Jessie Bullock

Rio de Janeiro's North Zone of the city. Taken in 2017.

I am a Ph.D. Candidate in the Department of Government at Harvard University, studying Comparative Politics and Political Economy. In Fall 2022 I will start a postdoctoral fellowship with the Political Theory Project at Brown University, and in Fall 2023 will begin a position as Assistant Professor of Political Science at Syracuse University's Maxwell School of Public Affairs and Citizenship.


My work spans comparative politics and political economy, with a substantive focus on crime, violence, inequality, and corruption. My book project, Machine Gun Politics: Why Politicians Cooperate with Criminal Groups, explains what politicians can gain from partnering with criminal actors. I leverage a quasi-experimental study of voting, an original database on criminal governance, and 18 months of extensive fieldwork in this mixed-methods study of Rio de Janeiro, Brazil. Working papers drawing from my dissertation have recently won awards from the American Political Science Association (APSA), Latin American Studies Association (LASA), and the Public Choice Society.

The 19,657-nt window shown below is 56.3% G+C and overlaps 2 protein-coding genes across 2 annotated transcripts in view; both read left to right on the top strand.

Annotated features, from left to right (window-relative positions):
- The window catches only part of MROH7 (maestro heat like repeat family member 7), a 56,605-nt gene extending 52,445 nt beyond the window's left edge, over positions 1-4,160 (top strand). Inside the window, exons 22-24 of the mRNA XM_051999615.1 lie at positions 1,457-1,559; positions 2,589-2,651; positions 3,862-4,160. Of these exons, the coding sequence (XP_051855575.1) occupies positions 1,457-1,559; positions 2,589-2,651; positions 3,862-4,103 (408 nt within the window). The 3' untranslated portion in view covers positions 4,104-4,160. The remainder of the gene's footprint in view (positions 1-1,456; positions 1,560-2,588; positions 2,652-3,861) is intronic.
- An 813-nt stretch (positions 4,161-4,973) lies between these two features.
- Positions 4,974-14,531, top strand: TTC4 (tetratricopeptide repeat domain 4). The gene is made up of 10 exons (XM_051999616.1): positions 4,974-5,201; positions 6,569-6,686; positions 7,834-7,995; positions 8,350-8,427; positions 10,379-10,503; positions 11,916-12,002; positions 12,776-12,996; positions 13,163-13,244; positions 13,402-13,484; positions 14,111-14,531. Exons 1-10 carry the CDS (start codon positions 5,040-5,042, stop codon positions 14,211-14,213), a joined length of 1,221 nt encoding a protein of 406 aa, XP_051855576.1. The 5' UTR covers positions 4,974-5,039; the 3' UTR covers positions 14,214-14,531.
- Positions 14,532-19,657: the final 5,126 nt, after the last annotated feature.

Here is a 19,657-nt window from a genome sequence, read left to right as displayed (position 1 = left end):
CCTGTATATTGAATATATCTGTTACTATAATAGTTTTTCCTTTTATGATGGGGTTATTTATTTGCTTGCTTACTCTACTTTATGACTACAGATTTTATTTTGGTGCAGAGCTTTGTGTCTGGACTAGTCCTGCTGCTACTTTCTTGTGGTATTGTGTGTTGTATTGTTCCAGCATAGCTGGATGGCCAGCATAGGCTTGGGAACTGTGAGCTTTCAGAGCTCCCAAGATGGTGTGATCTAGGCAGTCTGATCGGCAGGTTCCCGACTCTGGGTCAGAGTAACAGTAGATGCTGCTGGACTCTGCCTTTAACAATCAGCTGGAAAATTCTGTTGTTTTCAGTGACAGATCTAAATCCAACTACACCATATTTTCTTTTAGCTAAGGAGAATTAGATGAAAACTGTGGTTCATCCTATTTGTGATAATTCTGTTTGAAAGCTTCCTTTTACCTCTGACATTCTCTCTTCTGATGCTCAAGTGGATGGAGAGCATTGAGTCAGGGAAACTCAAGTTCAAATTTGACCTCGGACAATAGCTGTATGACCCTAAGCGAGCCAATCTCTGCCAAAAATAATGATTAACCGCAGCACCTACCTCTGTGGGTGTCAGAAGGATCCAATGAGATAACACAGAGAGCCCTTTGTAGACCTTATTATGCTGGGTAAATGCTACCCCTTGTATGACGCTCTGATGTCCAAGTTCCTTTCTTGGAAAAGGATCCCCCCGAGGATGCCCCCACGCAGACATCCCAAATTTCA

Another recent body of work focuses on the implications of public security on inequality and violence. My paper, Limiting Aggressive Policing Can Reduce Police and Civilian Violence (forthcoming in World Development), was referenced in Brazilian Supreme Court testimony regarding the legality of police raids, and I have authored op-eds in both English and Portuguese about the takeaways from various police reforms. 

I am the recipient of a 2019 Weatherhead Center for International Affairs Dissertation Writing Fellowship and the 2018 recipient of the Jorge Paulo Lemann Traveling Fellowship to Brazil. My field work has generously been supported by the Corporación Andino de Fomiento (CAF), David Rockefeller Center for Latin American Studies (DRCLAS), the Harvard Brazil Cities Initiative, and the Foundations of Human Behavior Initiative (FHB). I am a current graduate student affiliate of the Weatherhead Center for International Affairs and the Institute for Quantitative Social Sciences.